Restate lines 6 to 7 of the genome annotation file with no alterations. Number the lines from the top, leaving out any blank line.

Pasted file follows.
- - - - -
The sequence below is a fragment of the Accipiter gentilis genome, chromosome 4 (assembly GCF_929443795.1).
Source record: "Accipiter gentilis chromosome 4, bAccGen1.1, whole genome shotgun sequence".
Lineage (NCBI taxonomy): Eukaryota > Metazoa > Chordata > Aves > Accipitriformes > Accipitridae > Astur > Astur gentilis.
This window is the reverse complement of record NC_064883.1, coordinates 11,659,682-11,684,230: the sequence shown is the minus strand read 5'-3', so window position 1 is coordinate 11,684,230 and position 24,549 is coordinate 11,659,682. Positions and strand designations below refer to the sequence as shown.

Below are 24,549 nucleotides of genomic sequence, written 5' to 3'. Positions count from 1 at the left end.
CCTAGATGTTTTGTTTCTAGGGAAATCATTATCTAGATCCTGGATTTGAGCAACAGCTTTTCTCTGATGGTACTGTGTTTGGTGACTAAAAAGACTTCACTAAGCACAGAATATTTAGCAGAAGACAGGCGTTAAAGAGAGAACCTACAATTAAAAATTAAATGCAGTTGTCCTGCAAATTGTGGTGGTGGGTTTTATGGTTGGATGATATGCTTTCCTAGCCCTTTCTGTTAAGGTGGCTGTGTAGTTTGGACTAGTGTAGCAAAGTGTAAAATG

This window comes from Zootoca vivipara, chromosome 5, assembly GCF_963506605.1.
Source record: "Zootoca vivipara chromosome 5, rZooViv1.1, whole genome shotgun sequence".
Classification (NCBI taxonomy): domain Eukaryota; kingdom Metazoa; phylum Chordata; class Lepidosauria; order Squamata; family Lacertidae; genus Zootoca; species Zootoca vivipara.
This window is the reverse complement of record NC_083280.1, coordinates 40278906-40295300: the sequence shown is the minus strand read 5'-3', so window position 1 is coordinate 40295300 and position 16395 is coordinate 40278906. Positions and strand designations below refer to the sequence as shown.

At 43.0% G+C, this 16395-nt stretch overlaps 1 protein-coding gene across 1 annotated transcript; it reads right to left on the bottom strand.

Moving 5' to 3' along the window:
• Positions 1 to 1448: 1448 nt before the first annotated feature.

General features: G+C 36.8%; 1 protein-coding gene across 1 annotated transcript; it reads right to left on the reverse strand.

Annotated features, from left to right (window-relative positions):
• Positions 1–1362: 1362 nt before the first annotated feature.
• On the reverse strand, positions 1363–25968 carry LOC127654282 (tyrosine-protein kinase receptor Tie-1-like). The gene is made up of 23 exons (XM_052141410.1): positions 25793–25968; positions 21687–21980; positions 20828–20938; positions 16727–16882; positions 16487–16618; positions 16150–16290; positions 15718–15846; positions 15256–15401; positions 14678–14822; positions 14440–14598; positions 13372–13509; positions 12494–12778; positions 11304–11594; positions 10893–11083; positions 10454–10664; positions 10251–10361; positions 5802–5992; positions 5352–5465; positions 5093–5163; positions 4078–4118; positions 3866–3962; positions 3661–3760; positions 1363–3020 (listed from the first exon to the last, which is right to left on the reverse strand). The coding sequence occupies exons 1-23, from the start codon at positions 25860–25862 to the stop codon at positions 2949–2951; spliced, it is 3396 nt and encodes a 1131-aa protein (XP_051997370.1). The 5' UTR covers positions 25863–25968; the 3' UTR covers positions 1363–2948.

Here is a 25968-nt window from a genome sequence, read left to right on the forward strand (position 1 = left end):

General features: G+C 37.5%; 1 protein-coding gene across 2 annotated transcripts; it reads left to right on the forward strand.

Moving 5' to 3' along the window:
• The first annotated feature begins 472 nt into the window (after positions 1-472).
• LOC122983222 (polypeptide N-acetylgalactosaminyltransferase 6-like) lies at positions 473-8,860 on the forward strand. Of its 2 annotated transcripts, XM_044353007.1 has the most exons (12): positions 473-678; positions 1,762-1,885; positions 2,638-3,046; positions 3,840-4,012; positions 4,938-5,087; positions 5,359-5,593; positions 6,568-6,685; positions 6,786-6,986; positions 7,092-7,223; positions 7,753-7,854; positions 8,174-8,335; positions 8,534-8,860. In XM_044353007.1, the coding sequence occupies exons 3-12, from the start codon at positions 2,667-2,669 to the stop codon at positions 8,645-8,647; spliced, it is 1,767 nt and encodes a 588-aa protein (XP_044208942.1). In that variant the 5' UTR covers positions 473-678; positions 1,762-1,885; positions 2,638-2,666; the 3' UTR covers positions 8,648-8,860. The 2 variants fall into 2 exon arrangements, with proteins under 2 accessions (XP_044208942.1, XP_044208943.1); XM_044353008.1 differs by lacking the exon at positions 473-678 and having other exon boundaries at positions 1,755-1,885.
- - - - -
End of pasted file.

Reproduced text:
CCTAGATGTTTTGTTTCTAGGGAAATCATTATCTAGATCCTGGATTTGAGCAACAGCTTTTCTCTGATGGTACTGTGTTTGGTGACTAAAAAGACTTCACTAAGCACAGAATATTTAGCAGAAGACAGGCGTTAAAGAGAGAACCTACAATTAAAAATTAAATGCAGTTGTCCTGCAAATTGTGGTGGTGGGTTTTATGGTTGGATGATATGCTTTCCTAGCCCTTTCTGTTAAGGTGGCTGTGTAGTTTGGACTAGTGTAGCAAAGTGTAAAATG

This window comes from Zootoca vivipara, chromosome 5, assembly GCF_963506605.1.